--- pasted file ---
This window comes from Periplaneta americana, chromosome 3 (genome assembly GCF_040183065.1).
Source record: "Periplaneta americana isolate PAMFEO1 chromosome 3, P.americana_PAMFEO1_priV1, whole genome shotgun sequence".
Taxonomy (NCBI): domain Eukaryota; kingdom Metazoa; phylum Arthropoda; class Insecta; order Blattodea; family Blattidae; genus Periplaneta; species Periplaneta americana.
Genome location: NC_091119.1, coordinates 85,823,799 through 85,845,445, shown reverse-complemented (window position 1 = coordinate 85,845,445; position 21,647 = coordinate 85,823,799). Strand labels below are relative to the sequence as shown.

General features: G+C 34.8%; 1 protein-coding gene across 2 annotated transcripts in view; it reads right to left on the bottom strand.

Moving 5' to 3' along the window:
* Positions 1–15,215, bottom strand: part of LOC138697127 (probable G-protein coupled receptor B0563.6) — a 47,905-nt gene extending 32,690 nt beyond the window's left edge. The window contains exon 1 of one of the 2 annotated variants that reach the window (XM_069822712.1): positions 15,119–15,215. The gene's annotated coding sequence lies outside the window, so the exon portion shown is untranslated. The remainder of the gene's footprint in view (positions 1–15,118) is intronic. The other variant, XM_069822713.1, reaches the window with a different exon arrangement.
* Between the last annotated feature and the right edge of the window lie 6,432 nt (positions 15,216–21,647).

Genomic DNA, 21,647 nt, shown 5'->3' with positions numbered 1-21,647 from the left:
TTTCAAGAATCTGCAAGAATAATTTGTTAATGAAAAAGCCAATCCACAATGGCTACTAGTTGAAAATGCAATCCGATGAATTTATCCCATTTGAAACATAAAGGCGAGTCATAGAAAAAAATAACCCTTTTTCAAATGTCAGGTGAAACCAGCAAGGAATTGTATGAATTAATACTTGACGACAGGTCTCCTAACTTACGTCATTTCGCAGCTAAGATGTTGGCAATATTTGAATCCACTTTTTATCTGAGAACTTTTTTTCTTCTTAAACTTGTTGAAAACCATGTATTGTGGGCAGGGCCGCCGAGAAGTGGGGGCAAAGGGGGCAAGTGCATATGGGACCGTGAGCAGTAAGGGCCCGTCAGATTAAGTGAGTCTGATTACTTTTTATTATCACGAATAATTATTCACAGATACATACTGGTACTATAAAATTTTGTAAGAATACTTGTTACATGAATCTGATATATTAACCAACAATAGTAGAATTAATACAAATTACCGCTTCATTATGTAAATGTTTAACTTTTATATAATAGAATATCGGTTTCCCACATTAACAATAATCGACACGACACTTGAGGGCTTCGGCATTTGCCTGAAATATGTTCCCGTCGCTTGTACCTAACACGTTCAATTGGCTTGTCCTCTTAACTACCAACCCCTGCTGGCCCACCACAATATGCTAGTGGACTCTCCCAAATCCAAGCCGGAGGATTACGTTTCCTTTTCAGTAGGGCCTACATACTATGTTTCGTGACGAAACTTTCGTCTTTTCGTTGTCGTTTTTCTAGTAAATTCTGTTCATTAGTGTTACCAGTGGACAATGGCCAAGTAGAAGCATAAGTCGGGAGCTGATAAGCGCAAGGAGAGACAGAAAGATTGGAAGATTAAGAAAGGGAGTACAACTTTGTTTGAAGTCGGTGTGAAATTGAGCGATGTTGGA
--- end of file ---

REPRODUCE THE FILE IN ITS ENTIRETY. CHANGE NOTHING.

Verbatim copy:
This window comes from Periplaneta americana, chromosome 3 (genome assembly GCF_040183065.1).
Source record: "Periplaneta americana isolate PAMFEO1 chromosome 3, P.americana_PAMFEO1_priV1, whole genome shotgun sequence".
Taxonomy (NCBI): domain Eukaryota; kingdom Metazoa; phylum Arthropoda; class Insecta; order Blattodea; family Blattidae; genus Periplaneta; species Periplaneta americana.
Genome location: NC_091119.1, coordinates 85,823,799 through 85,845,445, shown reverse-complemented (window position 1 = coordinate 85,845,445; position 21,647 = coordinate 85,823,799). Strand labels below are relative to the sequence as shown.

General features: G+C 34.8%; 1 protein-coding gene across 2 annotated transcripts in view; it reads right to left on the bottom strand.

Moving 5' to 3' along the window:
* Positions 1–15,215, bottom strand: part of LOC138697127 (probable G-protein coupled receptor B0563.6) — a 47,905-nt gene extending 32,690 nt beyond the window's left edge. The window contains exon 1 of one of the 2 annotated variants that reach the window (XM_069822712.1): positions 15,119–15,215. The gene's annotated coding sequence lies outside the window, so the exon portion shown is untranslated. The remainder of the gene's footprint in view (positions 1–15,118) is intronic. The other variant, XM_069822713.1, reaches the window with a different exon arrangement.
* Between the last annotated feature and the right edge of the window lie 6,432 nt (positions 15,216–21,647).

Genomic DNA, 21,647 nt, shown 5'->3' with positions numbered 1-21,647 from the left:
TTTCAAGAATCTGCAAGAATAATTTGTTAATGAAAAAGCCAATCCACAATGGCTACTAGTTGAAAATGCAATCCGATGAATTTATCCCATTTGAAACATAAAGGCGAGTCATAGAAAAAAATAACCCTTTTTCAAATGTCAGGTGAAACCAGCAAGGAATTGTATGAATTAATACTTGACGACAGGTCTCCTAACTTACGTCATTTCGCAGCTAAGATGTTGGCAATATTTGAATCCACTTTTTATCTGAGAACTTTTTTTCTTCTTAAACTTGTTGAAAACCATGTATTGTGGGCAGGGCCGCCGAGAAGTGGGGGCAAAGGGGGCAAGTGCATATGGGACCGTGAGCAGTAAGGGCCCGTCAGATTAAGTGAGTCTGATTACTTTTTATTATCACGAATAATTATTCACAGATACATACTGGTACTATAAAATTTTGTAAGAATACTTGTTACATGAATCTGATATATTAACCAACAATAGTAGAATTAATACAAATTACCGCTTCATTATGTAAATGTTTAACTTTTATATAATAGAATATCGGTTTCCCACATTAACAATAATCGACACGACACTTGAGGGCTTCGGCATTTGCCTGAAATATGTTCCCGTCGCTTGTACCTAACACGTTCAATTGGCTTGTCCTCTTAACTACCAACCCCTGCTGGCCCACCACAATATGCTAGTGGACTCTCCCAAATCCAAGCCGGAGGATTACGTTTCCTTTTCAGTAGGGCCTACATACTATGTTTCGTGACGAAACTTTCGTCTTTTCGTTGTCGTTTTTCTAGTAAATTCTGTTCATTAGTGTTACCAGTGGACAATGGCCAAGTAGAAGCATAAGTCGGGAGCTGATAAGCGCAAGGAGAGACAGAAAGATTGGAAGATTAAGAAAGGGAGTACAACTTTGTTTGAAGTCGGTGTGAAATTGAGCGATGTTGGA